University of Reading, 22 February 2017, 10am-5pm

Meadow Suite, WhiteKnights Campus, University of Reading, RG6 6UA

A FREE conference for practitioners, directors of services and commissioners to provide updates on the current national picture for young carers, share models of effective identification and whole family support for young carers and their families. In particular the afternoon will focus on families affected by stigmatised illness and those often hidden from support. See the Agenda.

Delegates will hear about the current National perspective for young carers and their families, including a review of the national legislation and guidance; hearing from the Department of Health about the new Carers Strategy (due for launch early 2017) and exploring how local authorities and communities can successfully implement whole family working. The afternoon will consist of a series of interactive ‘mini-lectures’ showcasing national and local implementation models from across England.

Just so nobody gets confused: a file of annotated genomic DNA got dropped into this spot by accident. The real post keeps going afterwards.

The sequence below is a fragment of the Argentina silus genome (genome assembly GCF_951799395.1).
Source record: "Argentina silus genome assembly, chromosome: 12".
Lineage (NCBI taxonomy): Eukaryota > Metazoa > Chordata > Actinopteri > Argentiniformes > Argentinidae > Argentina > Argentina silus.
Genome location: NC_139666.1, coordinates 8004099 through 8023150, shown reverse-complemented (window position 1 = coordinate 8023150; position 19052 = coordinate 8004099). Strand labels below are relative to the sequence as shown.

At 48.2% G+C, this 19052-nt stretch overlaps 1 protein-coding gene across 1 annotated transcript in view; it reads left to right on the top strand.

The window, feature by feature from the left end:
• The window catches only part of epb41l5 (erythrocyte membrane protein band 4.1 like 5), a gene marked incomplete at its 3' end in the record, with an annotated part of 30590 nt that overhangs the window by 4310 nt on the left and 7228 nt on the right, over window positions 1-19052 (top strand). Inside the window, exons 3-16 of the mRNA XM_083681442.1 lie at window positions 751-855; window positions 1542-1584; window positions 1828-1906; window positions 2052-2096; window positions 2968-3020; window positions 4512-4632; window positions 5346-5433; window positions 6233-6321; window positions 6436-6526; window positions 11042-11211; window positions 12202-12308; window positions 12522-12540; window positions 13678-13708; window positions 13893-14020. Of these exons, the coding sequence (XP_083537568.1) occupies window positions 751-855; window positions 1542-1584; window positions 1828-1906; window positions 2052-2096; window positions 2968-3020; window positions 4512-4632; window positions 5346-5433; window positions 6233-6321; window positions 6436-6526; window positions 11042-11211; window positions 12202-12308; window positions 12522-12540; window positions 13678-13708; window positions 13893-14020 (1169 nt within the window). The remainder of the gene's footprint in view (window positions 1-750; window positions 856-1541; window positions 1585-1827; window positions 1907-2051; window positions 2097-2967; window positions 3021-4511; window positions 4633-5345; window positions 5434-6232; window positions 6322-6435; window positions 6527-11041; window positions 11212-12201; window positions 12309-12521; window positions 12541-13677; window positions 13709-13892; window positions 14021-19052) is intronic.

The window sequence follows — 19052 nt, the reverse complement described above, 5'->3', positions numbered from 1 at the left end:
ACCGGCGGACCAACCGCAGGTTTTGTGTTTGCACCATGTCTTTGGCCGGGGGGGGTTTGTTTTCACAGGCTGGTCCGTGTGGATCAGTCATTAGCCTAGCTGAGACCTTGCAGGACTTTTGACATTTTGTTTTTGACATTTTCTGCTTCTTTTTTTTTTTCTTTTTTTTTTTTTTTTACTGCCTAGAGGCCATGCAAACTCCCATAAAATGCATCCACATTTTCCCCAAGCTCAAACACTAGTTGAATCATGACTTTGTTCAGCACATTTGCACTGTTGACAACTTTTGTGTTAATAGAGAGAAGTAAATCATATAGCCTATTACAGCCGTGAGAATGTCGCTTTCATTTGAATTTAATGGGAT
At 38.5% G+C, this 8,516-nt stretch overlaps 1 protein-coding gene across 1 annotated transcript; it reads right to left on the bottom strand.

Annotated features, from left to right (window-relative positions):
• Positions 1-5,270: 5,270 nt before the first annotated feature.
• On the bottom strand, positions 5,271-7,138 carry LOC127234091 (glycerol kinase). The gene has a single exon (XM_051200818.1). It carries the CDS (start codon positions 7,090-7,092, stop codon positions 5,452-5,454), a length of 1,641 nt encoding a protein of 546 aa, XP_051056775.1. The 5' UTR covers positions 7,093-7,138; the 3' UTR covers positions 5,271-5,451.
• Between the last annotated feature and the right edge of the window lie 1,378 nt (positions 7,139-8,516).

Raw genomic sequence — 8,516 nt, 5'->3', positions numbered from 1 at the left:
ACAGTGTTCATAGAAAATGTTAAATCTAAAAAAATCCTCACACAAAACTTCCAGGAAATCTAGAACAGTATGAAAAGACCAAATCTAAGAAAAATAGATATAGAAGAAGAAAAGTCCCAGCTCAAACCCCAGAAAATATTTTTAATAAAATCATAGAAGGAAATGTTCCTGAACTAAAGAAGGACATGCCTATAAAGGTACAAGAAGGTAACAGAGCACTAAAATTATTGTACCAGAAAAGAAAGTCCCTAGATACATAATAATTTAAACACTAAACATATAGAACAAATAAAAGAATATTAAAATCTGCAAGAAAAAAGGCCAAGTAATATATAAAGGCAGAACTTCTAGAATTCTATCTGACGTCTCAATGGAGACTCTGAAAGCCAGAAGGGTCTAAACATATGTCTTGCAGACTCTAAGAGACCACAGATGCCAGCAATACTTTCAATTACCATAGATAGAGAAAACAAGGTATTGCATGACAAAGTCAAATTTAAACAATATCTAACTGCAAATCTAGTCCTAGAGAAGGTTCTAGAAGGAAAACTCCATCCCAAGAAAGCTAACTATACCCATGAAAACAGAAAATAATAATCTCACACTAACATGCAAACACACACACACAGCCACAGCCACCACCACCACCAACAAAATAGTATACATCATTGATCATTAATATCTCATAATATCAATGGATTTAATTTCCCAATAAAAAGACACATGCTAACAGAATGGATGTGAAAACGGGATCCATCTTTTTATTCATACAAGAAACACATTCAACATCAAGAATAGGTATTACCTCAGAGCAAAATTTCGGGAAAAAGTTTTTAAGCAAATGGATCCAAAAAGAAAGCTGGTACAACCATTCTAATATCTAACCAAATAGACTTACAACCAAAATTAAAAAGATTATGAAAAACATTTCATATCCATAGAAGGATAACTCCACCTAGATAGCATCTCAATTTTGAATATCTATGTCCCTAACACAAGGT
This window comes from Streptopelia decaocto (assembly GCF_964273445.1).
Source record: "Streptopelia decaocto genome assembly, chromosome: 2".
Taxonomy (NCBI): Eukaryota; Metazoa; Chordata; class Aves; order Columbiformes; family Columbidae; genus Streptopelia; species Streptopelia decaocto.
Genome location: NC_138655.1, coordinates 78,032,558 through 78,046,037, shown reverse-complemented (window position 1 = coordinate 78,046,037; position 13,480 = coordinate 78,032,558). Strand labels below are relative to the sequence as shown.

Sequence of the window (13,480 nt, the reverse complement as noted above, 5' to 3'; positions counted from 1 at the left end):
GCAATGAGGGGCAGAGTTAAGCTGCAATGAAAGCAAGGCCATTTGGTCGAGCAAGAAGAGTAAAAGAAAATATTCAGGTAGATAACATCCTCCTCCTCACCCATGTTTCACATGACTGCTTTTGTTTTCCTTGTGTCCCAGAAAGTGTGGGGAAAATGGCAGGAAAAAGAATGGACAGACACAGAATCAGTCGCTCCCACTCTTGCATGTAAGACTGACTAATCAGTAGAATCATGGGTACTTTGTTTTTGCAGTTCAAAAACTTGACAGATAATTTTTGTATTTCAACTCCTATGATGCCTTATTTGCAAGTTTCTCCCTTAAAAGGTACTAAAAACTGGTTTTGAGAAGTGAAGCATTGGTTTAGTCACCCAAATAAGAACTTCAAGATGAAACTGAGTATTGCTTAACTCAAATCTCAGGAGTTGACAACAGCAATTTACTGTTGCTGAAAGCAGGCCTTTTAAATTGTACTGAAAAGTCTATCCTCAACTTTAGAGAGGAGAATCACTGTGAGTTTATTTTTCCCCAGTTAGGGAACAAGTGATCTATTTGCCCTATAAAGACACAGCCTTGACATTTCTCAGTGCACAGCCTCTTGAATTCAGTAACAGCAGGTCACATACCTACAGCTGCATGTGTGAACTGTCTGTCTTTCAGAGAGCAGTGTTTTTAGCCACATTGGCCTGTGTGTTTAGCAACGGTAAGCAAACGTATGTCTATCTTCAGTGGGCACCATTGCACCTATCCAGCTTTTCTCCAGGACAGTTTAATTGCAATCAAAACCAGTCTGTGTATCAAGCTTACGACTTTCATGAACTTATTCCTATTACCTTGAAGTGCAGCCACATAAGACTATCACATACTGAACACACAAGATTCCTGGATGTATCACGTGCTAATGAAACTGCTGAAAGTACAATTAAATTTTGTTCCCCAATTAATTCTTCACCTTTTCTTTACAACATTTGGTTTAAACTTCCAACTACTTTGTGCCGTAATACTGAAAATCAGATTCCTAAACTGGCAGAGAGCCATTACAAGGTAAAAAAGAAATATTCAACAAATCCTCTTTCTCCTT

In order to secure your place please click on the following link

https://www.eventbrite.com/e/henley-conference-implementing-change-for-hidden-young-carers-tickets-29886598621

Launch of our new blogpost series: Think-Pieces!

We are pleased to launch our new blogpost series: Think-Pieces

Researchers, statutory and third sector partners, academics, students and Participation Lab members share their reflections and experiences on doing participatory action research, community development work, citizen science and engaging with young people, families and communities, whether locally in Reading, nationally or internationally.

Our first blogpost is by Dr. Giuseppe Feola, University of Reading:

How can participatory methods be adapted to different socio-cultural contexts? A critical evaluation of Rapid Appraisal of Agricultural Innovation Systems, and its application to agricultural adaptation to climate change in Kazakhstan

photo-2-3

Map of the challenges faced by different actors in the local farming system in Karaoi, Kazakhstan

Feel free to join in the conversation on Twitter using the hashtags, #ParticipationLab and #Think-Pieces.